Citation
The Herald-advocate

Material Information

Title:
The Herald-advocate
Portion of title:
Herald advocate
Place of Publication:
Wauchula, FL
Publisher:
Herald-Advocate Publishing Co. Inc., James R. Kelly - Publisher\Editor
Creation Date:
January 6, 2005
Publication Date:
Frequency:
Weekly
regular
Language:
English

Subjects

Subjects / Keywords:
Newspapers -- Wauchula (Fla.) ( lcsh )
Newspapers -- Hardee County (Fla.) ( lcsh )
Genre:
newspaper ( sobekcm )
newspaper ( marcgt )
Spatial Coverage:
United States -- Florida -- Hardee -- Wauchula
Coordinates:
27.546111 x -81.814444 ( Place of Publication )

Notes

Additional Physical Form:
Also available on microfilm from the University of Florida.
Dates or Sequential Designation:
55th year, no. 31 (Sept. 2, 1955)-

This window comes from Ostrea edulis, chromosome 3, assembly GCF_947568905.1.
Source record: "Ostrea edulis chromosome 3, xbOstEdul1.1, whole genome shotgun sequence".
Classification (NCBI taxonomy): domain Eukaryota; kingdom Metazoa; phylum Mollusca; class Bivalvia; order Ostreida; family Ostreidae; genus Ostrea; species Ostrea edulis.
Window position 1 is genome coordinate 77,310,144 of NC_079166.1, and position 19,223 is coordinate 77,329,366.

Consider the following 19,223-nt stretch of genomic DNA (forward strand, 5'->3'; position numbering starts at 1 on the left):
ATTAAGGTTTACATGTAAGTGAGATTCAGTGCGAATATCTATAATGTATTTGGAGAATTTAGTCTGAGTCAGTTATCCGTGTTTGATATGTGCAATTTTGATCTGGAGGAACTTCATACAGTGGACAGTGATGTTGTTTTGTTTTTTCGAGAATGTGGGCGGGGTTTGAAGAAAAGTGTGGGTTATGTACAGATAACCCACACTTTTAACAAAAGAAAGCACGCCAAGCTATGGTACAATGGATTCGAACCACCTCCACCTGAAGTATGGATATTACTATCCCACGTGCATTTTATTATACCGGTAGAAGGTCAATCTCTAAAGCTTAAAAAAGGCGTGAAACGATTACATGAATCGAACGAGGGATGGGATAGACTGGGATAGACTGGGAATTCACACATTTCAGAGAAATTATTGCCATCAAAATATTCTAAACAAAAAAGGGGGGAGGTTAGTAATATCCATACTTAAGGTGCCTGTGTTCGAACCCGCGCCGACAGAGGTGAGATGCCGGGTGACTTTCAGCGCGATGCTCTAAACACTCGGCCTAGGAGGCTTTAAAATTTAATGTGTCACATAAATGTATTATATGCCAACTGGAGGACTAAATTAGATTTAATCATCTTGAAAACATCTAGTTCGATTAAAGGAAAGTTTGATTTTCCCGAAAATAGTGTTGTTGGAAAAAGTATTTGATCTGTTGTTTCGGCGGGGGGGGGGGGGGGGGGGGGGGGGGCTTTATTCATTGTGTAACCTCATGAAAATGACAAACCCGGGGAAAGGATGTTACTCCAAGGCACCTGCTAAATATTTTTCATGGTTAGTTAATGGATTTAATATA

Record Information

Source Institution:
University of Florida
Rights Management:
Copyright Herald Advocate. Permission granted to University of Florida to digitize and display this item for non-profit research and educational purposes. Any reuse of this item in excess of fair use or other copyright exemptions requires permission of the copyright holder.
Resource Identifier:
000579544 ( ALEPH )
33886547 ( OCLC )
ADA7390 ( NOTIS )
sn 95047483 ( LCCN )

Related Items

Preceded by:
Hardee County herald
Preceded by:
Florida advocate (Wauchula, Fla.)

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Florida Digital Newspaper Library